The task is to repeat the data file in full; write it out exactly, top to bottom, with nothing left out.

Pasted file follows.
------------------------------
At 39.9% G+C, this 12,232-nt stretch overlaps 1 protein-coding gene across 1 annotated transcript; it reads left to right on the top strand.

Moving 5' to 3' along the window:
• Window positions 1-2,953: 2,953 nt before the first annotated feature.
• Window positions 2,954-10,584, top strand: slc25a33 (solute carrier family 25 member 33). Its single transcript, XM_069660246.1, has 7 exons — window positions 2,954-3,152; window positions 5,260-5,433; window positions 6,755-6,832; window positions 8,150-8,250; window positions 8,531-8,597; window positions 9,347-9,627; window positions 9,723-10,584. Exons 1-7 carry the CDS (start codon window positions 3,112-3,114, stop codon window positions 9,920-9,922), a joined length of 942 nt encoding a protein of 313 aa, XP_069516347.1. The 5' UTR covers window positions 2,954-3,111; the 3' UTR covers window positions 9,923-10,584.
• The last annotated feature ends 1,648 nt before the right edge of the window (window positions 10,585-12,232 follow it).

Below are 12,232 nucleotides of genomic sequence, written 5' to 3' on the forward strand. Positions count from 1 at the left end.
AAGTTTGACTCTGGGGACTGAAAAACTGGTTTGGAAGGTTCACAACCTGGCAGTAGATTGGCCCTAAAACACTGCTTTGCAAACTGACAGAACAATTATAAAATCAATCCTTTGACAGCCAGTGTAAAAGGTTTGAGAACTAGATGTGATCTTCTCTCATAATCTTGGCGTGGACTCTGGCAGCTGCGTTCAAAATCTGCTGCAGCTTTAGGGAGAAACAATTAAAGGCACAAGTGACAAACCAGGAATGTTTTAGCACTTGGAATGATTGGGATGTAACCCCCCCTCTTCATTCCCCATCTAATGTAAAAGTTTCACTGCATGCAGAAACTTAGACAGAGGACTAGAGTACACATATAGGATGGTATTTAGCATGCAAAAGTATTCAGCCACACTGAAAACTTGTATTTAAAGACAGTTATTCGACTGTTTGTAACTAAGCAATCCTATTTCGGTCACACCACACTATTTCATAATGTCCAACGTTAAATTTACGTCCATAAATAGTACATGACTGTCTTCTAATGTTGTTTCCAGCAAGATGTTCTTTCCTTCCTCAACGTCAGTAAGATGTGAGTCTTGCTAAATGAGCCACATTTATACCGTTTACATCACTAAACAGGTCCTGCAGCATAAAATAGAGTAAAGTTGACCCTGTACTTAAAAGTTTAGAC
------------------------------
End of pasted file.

At 39.9% G+C, this 12,232-nt stretch overlaps 1 protein-coding gene across 1 annotated transcript; it reads left to right on the top strand.

Moving 5' to 3' along the window:
• Window positions 1-2,953: 2,953 nt before the first annotated feature.
• Window positions 2,954-10,584, top strand: slc25a33 (solute carrier family 25 member 33). Its single transcript, XM_069660246.1, has 7 exons — window positions 2,954-3,152; window positions 5,260-5,433; window positions 6,755-6,832; window positions 8,150-8,250; window positions 8,531-8,597; window positions 9,347-9,627; window positions 9,723-10,584. Exons 1-7 carry the CDS (start codon window positions 3,112-3,114, stop codon window positions 9,920-9,922), a joined length of 942 nt encoding a protein of 313 aa, XP_069516347.1. The 5' UTR covers window positions 2,954-3,111; the 3' UTR covers window positions 9,923-10,584.
• The last annotated feature ends 1,648 nt before the right edge of the window (window positions 10,585-12,232 follow it).

Below are 12,232 nucleotides of genomic sequence, written 5' to 3' on the forward strand. Positions count from 1 at the left end.
AAGTTTGACTCTGGGGACTGAAAAACTGGTTTGGAAGGTTCACAACCTGGCAGTAGATTGGCCCTAAAACACTGCTTTGCAAACTGACAGAACAATTATAAAATCAATCCTTTGACAGCCAGTGTAAAAGGTTTGAGAACTAGATGTGATCTTCTCTCATAATCTTGGCGTGGACTCTGGCAGCTGCGTTCAAAATCTGCTGCAGCTTTAGGGAGAAACAATTAAAGGCACAAGTGACAAACCAGGAATGTTTTAGCACTTGGAATGATTGGGATGTAACCCCCCCTCTTCATTCCCCATCTAATGTAAAAGTTTCACTGCATGCAGAAACTTAGACAGAGGACTAGAGTACACATATAGGATGGTATTTAGCATGCAAAAGTATTCAGCCACACTGAAAACTTGTATTTAAAGACAGTTATTCGACTGTTTGTAACTAAGCAATCCTATTTCGGTCACACCACACTATTTCATAATGTCCAACGTTAAATTTACGTCCATAAATAGTACATGACTGTCTTCTAATGTTGTTTCCAGCAAGATGTTCTTTCCTTCCTCAACGTCAGTAAGATGTGAGTCTTGCTAAATGAGCCACATTTATACCGTTTACATCACTAAACAGGTCCTGCAGCATAAAATAGAGTAAAGTTGACCCTGTACTTAAAAGTTTAGAC